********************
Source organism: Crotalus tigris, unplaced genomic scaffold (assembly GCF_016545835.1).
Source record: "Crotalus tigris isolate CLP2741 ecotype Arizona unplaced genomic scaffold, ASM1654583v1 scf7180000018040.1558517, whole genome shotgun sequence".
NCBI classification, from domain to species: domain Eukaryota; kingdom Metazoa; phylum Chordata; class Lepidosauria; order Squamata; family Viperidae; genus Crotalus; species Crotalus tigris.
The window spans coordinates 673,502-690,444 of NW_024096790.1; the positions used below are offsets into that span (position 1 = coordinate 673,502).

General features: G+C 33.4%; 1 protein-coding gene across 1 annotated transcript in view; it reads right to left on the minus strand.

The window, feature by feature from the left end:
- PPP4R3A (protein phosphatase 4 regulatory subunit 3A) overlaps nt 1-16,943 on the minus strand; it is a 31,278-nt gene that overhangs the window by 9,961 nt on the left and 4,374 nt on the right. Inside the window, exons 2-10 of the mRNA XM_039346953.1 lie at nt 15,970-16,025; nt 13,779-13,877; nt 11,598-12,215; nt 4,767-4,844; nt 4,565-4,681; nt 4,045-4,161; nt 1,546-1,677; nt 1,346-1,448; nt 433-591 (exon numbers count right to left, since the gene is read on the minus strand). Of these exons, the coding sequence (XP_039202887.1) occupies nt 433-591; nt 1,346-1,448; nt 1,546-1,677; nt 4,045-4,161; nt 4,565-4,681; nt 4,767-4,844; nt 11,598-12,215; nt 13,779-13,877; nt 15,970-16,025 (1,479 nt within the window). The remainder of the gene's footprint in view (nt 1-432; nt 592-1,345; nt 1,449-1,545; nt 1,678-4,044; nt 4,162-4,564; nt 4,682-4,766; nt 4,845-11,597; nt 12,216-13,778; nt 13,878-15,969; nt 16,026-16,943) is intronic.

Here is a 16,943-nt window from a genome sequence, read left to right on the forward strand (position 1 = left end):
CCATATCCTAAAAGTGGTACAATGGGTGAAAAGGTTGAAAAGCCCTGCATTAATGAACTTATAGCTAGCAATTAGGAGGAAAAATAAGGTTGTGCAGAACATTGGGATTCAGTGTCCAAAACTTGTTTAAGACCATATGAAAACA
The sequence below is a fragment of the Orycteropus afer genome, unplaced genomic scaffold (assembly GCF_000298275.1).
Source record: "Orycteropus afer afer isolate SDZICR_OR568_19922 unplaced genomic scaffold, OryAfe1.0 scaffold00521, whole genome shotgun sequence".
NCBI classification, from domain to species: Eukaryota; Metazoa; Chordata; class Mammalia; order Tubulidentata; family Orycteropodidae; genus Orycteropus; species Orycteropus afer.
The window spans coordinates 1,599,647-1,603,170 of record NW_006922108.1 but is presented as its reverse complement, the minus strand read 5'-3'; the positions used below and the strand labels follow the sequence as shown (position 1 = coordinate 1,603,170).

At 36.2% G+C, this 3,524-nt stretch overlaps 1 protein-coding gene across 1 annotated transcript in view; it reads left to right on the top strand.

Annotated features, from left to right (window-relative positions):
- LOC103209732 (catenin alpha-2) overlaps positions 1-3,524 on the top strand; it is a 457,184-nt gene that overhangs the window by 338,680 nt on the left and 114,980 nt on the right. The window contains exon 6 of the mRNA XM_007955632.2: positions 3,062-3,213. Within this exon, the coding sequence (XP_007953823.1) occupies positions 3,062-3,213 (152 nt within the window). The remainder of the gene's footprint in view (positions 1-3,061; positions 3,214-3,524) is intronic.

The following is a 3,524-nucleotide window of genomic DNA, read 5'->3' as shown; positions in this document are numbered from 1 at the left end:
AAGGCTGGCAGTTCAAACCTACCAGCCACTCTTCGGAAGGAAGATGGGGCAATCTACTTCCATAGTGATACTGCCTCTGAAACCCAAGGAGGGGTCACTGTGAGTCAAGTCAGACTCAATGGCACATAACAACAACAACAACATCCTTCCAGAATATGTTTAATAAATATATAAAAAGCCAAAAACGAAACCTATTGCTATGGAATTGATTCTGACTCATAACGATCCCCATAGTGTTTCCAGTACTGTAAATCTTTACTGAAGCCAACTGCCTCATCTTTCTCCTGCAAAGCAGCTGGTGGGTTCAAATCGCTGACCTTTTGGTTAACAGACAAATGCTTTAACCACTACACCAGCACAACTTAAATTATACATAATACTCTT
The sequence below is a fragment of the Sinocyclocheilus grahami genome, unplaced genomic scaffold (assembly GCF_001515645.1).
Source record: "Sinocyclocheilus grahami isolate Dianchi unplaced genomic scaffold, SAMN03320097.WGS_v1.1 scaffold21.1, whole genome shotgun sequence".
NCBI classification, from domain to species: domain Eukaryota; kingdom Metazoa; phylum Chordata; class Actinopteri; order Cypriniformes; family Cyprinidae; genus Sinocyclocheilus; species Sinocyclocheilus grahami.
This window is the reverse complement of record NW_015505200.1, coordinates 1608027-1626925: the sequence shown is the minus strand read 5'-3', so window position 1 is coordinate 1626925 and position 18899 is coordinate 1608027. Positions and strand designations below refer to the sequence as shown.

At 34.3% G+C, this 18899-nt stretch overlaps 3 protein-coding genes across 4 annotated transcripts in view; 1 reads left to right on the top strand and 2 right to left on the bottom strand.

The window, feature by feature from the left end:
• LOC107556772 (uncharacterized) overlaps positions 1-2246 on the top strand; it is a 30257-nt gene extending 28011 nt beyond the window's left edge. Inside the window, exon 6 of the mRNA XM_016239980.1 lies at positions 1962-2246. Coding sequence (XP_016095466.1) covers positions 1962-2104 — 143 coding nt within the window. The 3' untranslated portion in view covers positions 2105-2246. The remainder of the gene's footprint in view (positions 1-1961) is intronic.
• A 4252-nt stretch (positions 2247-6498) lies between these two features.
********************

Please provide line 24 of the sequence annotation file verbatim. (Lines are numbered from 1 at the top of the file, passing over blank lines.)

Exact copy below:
The window, feature by feature from the left end: